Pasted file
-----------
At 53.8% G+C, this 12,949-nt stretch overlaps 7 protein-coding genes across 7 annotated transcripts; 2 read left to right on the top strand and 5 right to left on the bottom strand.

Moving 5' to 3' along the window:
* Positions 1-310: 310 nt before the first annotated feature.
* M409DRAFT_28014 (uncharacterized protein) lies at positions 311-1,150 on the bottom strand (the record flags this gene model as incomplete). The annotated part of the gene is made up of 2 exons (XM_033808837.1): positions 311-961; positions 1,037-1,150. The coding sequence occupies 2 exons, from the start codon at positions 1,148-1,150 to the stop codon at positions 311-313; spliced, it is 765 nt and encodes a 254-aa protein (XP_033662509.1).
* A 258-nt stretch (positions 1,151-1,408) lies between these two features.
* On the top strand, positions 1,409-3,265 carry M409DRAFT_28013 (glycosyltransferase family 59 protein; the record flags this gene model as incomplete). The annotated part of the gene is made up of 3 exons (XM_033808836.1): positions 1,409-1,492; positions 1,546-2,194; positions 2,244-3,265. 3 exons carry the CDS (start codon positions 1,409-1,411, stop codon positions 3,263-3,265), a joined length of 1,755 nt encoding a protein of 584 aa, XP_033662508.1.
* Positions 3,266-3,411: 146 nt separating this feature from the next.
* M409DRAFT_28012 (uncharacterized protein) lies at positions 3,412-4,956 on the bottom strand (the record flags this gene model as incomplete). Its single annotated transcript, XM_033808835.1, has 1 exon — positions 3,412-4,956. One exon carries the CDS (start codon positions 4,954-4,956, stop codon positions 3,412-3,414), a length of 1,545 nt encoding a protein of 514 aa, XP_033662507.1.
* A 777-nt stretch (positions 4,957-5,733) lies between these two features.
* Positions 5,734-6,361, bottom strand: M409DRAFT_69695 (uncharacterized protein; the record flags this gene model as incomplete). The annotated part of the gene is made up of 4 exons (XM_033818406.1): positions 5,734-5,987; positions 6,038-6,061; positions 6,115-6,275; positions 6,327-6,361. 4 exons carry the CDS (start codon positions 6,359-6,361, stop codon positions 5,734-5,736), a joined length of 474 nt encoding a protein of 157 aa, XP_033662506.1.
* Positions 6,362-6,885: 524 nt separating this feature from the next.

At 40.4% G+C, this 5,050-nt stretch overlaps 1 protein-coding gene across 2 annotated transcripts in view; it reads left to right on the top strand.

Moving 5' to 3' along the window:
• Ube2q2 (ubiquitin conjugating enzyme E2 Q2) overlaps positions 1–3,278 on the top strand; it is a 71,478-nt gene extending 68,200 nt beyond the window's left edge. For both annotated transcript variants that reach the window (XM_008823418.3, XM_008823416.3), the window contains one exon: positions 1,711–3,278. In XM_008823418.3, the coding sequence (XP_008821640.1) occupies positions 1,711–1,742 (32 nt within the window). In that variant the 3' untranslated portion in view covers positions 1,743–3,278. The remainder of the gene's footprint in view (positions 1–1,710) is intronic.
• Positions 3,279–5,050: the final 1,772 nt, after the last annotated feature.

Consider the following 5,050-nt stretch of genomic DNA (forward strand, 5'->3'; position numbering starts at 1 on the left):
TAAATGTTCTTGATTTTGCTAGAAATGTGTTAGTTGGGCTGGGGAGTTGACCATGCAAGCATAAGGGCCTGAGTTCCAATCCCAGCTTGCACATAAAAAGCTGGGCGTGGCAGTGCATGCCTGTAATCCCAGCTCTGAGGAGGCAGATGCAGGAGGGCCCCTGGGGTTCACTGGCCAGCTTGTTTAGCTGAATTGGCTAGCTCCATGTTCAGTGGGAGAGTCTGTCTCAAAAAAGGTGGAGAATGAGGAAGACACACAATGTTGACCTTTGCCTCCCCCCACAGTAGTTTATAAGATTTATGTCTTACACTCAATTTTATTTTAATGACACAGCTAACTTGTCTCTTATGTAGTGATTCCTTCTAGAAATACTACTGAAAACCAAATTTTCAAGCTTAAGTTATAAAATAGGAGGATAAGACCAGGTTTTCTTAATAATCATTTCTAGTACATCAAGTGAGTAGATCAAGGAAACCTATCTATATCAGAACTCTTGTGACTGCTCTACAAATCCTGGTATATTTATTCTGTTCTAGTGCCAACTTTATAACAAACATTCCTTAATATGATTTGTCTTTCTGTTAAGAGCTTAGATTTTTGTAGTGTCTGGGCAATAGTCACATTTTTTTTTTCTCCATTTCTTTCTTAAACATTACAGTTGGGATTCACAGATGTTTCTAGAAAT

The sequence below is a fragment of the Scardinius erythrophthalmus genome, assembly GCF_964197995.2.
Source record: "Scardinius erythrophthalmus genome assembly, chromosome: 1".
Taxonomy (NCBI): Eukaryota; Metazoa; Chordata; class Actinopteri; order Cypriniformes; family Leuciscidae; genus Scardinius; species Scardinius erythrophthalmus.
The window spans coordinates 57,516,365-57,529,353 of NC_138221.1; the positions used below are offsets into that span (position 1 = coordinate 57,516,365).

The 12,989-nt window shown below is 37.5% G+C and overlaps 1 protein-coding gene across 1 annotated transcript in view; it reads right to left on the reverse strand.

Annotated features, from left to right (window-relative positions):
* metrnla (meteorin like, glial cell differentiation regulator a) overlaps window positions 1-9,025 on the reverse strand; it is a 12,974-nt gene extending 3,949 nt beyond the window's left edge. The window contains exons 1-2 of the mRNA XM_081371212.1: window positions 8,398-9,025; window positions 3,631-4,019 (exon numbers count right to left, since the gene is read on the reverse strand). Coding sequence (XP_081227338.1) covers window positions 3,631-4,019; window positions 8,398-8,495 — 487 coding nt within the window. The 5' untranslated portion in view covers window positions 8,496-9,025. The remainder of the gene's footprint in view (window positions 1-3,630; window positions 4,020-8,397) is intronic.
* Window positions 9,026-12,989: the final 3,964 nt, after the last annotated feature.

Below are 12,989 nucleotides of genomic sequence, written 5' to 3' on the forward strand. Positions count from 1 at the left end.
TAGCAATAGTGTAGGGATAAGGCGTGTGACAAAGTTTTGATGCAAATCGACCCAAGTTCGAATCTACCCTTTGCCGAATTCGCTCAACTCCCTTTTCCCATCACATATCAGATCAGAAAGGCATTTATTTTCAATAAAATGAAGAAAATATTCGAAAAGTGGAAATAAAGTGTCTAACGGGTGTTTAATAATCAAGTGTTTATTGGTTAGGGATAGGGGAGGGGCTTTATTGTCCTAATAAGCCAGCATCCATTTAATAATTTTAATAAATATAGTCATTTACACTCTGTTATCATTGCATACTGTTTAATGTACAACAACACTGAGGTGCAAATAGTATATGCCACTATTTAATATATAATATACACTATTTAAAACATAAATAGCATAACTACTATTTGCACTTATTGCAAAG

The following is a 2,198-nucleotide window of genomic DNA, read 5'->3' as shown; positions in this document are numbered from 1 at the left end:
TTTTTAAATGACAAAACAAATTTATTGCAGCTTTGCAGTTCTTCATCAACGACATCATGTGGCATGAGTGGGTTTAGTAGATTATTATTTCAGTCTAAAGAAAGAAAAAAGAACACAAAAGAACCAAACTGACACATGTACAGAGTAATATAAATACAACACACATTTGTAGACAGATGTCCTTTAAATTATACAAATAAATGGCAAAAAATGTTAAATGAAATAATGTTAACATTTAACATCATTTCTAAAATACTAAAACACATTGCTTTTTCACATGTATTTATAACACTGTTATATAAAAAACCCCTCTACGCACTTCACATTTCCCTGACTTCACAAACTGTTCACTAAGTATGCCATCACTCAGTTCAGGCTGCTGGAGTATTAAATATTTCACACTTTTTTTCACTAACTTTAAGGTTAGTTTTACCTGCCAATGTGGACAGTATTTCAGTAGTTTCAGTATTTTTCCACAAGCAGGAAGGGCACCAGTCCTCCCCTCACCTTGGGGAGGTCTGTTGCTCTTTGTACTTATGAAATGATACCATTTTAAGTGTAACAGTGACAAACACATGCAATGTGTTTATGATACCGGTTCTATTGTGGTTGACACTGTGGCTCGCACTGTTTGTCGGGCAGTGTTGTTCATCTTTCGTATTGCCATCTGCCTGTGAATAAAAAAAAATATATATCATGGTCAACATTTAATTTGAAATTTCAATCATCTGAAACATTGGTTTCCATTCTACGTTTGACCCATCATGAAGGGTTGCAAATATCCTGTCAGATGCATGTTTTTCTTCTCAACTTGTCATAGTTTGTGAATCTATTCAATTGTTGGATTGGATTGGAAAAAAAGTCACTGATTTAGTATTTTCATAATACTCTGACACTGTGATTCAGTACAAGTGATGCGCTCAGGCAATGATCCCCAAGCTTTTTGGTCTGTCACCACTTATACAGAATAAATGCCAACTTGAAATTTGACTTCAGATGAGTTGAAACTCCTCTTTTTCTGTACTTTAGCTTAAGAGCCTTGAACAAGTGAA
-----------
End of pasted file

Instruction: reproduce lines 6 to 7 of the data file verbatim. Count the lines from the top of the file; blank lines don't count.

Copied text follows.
* On the top strand, positions 1,409-3,265 carry M409DRAFT_28013 (glycosyltransferase family 59 protein; the record flags this gene model as incomplete). The annotated part of the gene is made up of 3 exons (XM_033808836.1): positions 1,409-1,492; positions 1,546-2,194; positions 2,244-3,265. 3 exons carry the CDS (start codon positions 1,409-1,411, stop codon positions 3,263-3,265), a joined length of 1,755 nt encoding a protein of 584 aa, XP_033662508.1.
* Positions 3,266-3,411: 146 nt separating this feature from the next.